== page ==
“What you have to understand,” he said, “is that the BBC in London is regarded as having magical powers. I’ve now come to accept that nothing of what is deemed to be important can ever happen outside London unless it goes through the Ministry of Truth at Broadcasting House. It’s all about control. I sat in a staff meeting last week with our new news editor to discuss what was going on with the Scottish Six, as no one had previously thought to tell us. He must have mentioned ‘London’ about ten times in his address to us.”


There is a widespread belief among Pacific Quay staffers that the concept of an hour-long Scottish news bulletin is being set up to fail by London management. On one hand, it looks like the UK management is unwinding to accommodate Scottish aspirations to have its own news hour, but the way it was leaked to a newspaper known to be hostile to the idea aroused suspicions. That the BBC’s Scottish senior management hadn’t thought to inform its own staff about what would be the biggest development in the history of news broadcasting in Scotland defies belief. This failure to consult was principally what prompted talk of industrial action.


Thankfully, this has been averted for the time being. There is, though, a feeling among members of the National Union of Journalists that the two-week timeframe is a far too narrow one for Scottish staff to devise, develop and produce three potential pilots for the Scottish Six. Even one more week would make a difference.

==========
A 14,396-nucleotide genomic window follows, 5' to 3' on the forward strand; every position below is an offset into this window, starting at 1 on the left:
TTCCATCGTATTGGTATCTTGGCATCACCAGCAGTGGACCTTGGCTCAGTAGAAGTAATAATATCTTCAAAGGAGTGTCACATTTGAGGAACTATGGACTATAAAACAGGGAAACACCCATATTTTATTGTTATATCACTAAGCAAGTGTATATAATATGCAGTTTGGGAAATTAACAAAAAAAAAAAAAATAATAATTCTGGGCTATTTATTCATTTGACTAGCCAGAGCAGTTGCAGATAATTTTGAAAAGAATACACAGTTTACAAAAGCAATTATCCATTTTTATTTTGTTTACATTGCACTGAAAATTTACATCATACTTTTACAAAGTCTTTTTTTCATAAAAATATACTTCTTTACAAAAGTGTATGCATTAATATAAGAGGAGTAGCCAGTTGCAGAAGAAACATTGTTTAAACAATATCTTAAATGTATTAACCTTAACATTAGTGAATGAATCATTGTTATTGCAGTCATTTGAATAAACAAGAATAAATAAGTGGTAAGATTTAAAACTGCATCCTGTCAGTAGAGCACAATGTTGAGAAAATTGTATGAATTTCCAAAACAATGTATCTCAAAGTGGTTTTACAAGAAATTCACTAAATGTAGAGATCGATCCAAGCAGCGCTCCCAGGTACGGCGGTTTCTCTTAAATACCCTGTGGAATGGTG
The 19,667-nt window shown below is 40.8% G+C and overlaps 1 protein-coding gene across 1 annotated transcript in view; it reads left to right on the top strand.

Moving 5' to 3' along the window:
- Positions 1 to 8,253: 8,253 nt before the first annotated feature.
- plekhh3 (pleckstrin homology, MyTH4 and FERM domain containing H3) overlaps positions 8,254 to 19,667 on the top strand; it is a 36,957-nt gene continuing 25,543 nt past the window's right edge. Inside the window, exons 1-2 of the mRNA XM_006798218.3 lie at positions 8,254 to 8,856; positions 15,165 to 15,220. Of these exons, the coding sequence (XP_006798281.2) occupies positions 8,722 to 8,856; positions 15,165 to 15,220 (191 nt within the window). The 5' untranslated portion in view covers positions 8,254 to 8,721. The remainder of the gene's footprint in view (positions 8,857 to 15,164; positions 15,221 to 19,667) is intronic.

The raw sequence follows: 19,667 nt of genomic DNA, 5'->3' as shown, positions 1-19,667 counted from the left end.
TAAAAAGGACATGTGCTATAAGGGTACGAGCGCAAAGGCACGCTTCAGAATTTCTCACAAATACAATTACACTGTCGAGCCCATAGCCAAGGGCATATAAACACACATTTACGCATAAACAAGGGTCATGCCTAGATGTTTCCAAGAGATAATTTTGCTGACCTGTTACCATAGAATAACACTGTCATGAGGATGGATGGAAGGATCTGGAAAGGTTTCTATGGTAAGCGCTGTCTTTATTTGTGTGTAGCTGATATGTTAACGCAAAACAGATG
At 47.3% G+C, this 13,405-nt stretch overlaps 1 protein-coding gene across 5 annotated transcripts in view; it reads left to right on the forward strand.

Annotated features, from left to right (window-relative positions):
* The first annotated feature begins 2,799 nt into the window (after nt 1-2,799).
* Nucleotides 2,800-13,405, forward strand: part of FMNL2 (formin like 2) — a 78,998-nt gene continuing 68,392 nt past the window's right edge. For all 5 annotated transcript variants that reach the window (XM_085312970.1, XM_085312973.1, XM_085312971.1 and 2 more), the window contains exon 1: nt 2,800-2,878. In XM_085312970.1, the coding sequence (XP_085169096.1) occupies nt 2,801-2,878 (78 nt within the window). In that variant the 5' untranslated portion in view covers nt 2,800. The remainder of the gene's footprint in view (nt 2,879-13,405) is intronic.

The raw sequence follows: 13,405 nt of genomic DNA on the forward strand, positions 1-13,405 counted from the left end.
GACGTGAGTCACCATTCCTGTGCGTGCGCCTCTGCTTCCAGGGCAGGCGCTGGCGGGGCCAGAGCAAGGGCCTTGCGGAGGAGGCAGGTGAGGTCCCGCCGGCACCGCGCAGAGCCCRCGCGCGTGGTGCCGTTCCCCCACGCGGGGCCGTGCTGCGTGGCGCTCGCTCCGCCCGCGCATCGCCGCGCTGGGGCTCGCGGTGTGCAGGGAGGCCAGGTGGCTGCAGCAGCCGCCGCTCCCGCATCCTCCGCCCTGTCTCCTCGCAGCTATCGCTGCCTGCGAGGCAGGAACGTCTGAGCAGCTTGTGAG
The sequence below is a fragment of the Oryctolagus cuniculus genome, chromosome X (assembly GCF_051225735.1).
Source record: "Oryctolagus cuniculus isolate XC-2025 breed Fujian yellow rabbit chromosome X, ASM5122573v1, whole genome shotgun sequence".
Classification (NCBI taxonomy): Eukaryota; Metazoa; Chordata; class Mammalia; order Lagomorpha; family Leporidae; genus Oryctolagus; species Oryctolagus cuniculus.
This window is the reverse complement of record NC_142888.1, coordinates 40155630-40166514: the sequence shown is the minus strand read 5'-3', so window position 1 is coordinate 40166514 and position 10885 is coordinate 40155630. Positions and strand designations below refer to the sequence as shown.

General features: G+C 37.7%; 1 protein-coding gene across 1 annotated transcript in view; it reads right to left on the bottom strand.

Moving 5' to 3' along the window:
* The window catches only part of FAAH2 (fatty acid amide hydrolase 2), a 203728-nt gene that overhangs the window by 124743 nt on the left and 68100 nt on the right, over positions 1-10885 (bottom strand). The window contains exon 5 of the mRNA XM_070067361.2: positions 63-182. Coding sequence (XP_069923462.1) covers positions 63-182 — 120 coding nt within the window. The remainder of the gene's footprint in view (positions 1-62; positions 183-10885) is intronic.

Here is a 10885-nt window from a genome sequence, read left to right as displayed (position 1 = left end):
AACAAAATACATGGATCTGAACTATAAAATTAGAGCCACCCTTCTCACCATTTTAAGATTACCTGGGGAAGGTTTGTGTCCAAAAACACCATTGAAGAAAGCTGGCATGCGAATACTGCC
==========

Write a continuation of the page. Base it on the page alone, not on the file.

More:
The proposals that were leaked to the Daily Mail and which staff in Scotland were not meant to see stated that the ideal editor for the Scottish Six would have high-level production experience in Network TV news. In other words, any BBC Scotland journalist with no experience of working at London Control need not apply. The detailed plans for each of the three options are heavily influenced by London and it becomes clear, even to the casual reader, that this organisation simply doesn’t think there is enough news happening in Scotland to justify a whole hour. If it did, then it clearly doesn’t trust its Scottish staff to make the right decisions about where English and international stories would fit in the mix each night. It’s an extremely patronising, pompous and badly devised document.


If you’ve never visited Pacific Quay, I suggest you go and have a look; after all, your money paid for it. It’s a quite stunning, terraced, concrete behemoth that dwarfs the headquarters of STV which sit next door. Yet after 6pm, you half-expect to observe tumbleweed blowing through the vast and cavernous spaces that surround you. It could be a thriving hub for arts and culture throughout Scotland. The rooms and spaces which lie empty could be venues and workshops for dozens of cultural projects.


We are talking here though, about a senior management that doesn’t possess the wit or the inclination to support a properly autonomous one-hour news programme in a country of more than five million people. It can hardly be expected to make full use of the wonderful building it has been bequeathed and which is being run down before us.